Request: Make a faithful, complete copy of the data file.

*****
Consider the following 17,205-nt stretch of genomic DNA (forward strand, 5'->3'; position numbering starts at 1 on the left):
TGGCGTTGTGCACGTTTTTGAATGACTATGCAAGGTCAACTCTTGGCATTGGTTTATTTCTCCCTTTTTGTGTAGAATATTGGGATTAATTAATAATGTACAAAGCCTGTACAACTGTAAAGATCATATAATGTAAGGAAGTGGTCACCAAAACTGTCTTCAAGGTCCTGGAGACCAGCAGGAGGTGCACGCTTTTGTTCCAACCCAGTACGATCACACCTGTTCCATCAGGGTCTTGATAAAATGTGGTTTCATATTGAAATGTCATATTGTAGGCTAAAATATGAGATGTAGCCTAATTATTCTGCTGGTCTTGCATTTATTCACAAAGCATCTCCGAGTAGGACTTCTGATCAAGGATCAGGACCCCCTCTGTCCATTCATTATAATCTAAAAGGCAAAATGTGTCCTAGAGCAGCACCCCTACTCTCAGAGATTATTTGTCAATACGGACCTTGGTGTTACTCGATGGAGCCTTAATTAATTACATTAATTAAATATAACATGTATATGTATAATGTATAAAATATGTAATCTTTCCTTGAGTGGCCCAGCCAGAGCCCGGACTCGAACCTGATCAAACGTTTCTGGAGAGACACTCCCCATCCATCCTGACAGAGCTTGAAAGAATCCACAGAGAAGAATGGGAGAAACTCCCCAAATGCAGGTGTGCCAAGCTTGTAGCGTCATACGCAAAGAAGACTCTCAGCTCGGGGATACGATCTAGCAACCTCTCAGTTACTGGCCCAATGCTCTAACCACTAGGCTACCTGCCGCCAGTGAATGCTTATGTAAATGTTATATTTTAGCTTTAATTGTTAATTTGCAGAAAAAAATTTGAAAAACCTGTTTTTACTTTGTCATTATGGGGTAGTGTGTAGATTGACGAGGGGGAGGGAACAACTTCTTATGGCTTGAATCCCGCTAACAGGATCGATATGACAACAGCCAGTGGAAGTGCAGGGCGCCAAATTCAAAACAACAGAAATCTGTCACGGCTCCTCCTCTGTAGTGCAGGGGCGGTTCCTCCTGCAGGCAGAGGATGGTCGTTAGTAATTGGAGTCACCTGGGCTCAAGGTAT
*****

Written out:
Consider the following 17,205-nt stretch of genomic DNA (forward strand, 5'->3'; position numbering starts at 1 on the left):
TGGCGTTGTGCACGTTTTTGAATGACTATGCAAGGTCAACTCTTGGCATTGGTTTATTTCTCCCTTTTTGTGTAGAATATTGGGATTAATTAATAATGTACAAAGCCTGTACAACTGTAAAGATCATATAATGTAAGGAAGTGGTCACCAAAACTGTCTTCAAGGTCCTGGAGACCAGCAGGAGGTGCACGCTTTTGTTCCAACCCAGTACGATCACACCTGTTCCATCAGGGTCTTGATAAAATGTGGTTTCATATTGAAATGTCATATTGTAGGCTAAAATATGAGATGTAGCCTAATTATTCTGCTGGTCTTGCATTTATTCACAAAGCATCTCCGAGTAGGACTTCTGATCAAGGATCAGGACCCCCTCTGTCCATTCATTATAATCTAAAAGGCAAAATGTGTCCTAGAGCAGCACCCCTACTCTCAGAGATTATTTGTCAATACGGACCTTGGTGTTACTCGATGGAGCCTTAATTAATTACATTAATTAAATATAACATGTATATGTATAATGTATAAAATATGTAATCTTTCCTTGAGTGGCCCAGCCAGAGCCCGGACTCGAACCTGATCAAACGTTTCTGGAGAGACACTCCCCATCCATCCTGACAGAGCTTGAAAGAATCCACAGAGAAGAATGGGAGAAACTCCCCAAATGCAGGTGTGCCAAGCTTGTAGCGTCATACGCAAAGAAGACTCTCAGCTCGGGGATACGATCTAGCAACCTCTCAGTTACTGGCCCAATGCTCTAACCACTAGGCTACCTGCCGCCAGTGAATGCTTATGTAAATGTTATATTTTAGCTTTAATTGTTAATTTGCAGAAAAAAATTTGAAAAACCTGTTTTTACTTTGTCATTATGGGGTAGTGTGTAGATTGACGAGGGGGAGGGAACAACTTCTTATGGCTTGAATCCCGCTAACAGGATCGATATGACAACAGCCAGTGGAAGTGCAGGGCGCCAAATTCAAAACAACAGAAATCTGTCACGGCTCCTCCTCTGTAGTGCAGGGGCGGTTCCTCCTGCAGGCAGAGGATGGTCGTTAGTAATTGGAGTCACCTGGGCTCAAGGTAT